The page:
Thursday, September 13, 2018

Chuck's Choices for the weekend of September 14, 2018

New on the list: musicals at the Black Rep, the Rep, and Stages, along with political satire at Westport.

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New This Week:

Robert Dubac in The Book of Moron
The Playhouse at Westport Plaza presents The Book of Moron, opening on Thursday, September 13, and running through September 23. "Robert Dubac's newest Off-Broadway hit The Book Of Moron has been described as one of the most hilarious, intelligent and scorching satirical attacks on idiocracy since Mark Twain. Having been brainwashed by a culture that worships the Kardashians over character, delusion over truth, and selfies over self-effacement, Dubac begins his journey with a simple question: Who am I? What do I believe? What's the point? Okay, that's three questions but suffice to say, he has no answers. Just voices. Inner voices who come to life with precision and wit. One by one they pull him into a hysterical alternative universe of critical thought in search of the bigger picture. It's a head trip on a banana peel." The Playhouse at Westport Plaza is at 635 West Port Plaza. For more information:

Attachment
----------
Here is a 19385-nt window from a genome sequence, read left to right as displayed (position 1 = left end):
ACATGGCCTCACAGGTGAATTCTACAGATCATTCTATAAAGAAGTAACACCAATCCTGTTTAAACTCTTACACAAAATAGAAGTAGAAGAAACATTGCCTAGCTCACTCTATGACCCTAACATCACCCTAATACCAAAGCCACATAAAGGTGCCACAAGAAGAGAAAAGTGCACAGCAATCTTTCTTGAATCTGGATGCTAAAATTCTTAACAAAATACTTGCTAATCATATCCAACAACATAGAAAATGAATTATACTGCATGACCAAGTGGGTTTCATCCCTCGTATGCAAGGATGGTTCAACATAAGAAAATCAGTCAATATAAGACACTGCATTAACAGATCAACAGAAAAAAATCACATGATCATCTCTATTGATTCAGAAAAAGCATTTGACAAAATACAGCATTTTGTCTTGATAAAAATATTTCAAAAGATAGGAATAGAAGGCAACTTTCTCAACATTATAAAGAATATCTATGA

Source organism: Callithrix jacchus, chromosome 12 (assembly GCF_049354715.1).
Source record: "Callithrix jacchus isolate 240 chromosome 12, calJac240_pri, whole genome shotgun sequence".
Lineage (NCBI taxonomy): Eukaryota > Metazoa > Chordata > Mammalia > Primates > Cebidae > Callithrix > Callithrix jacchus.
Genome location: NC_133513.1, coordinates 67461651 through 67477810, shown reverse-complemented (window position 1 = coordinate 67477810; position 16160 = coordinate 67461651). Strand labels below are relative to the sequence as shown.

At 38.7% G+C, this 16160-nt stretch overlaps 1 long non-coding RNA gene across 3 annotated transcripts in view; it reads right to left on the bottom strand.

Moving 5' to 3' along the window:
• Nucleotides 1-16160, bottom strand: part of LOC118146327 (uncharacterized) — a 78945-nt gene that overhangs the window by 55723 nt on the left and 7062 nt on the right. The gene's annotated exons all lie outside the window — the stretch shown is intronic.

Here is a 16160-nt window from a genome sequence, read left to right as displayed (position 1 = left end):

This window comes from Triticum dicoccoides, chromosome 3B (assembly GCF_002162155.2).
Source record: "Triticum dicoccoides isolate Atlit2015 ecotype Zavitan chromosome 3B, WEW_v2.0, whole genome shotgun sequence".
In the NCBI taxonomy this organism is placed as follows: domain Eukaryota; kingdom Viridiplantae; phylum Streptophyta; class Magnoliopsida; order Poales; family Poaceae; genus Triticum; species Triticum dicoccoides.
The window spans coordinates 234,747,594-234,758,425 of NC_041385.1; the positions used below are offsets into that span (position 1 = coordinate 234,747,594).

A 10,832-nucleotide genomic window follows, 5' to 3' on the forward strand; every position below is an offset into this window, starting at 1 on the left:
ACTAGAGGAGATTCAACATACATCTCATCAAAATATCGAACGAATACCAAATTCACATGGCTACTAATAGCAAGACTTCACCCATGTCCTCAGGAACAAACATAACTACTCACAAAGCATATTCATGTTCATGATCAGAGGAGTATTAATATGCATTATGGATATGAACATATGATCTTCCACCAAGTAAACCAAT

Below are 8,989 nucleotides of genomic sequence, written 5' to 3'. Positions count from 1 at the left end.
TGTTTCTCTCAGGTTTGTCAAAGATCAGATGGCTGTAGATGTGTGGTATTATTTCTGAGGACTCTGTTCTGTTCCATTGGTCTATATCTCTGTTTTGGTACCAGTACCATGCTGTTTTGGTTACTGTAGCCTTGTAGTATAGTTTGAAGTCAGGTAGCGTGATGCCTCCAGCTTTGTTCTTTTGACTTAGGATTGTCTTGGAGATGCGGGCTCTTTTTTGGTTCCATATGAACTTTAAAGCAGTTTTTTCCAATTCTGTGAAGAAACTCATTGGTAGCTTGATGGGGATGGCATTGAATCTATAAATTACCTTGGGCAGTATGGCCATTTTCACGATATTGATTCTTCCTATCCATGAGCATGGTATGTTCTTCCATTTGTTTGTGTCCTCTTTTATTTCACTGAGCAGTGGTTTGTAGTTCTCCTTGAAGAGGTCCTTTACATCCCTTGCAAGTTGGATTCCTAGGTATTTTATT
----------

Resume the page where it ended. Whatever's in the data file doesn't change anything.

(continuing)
My take: I haven't seen the local reviews on this one yet, but I'm putting it on the list on the basis of the concept alone. As I noted in a blog post several years ago, we have become so overloaded with information that we are getting very bad at distinguishing between the important and the trivial. As the recent election demonstrated, many of us also seem unable (or unwilling) to distinguish between truth and fantasy. The Denver Post described this show as "high-concept comedy that is provocative and smart; a philosophy lecture with punch lines." Sounds like a good combination to me.

Photo by Phillip Hamer
The Black Rep presents the musical Crowns through September 23. "Hats become a springboard for an exploration of black history and identity as seen through the eyes of a young black woman who has come down South to stay with her aunt after her brother is killed in Brooklyn. Hats are everywhere, in exquisite variety, and the characters use the hats to tell tales about everything from the etiquette of hats to their historical and contemporary social functions." Performances take place at the Edison Theatre on the Washington University campus. For more information:

My take: This show, as Mark Bretz notes in his review for Ladue News, is one of those rare works that both informs and entertains. "Crowns," he writes, "succeeds both in providing engaging musical and comic entertainment as well as an informative explanation of the historical meaning and value given to the hats worn by African-American women in church, one of the few places they were afforded freedom to express themselves for too much of American history". At STLToday, com, Calvin Wilson calls the production "an entertaining and often hilarious blend of coming-of-age story and concert" and notes that "director Linda Kennedy maintains a brisk pace while eliciting first-rate performances from her ensemble cast." It looks like the Black Rep's new season is off to a strong start.

Photo by Eric Woolsey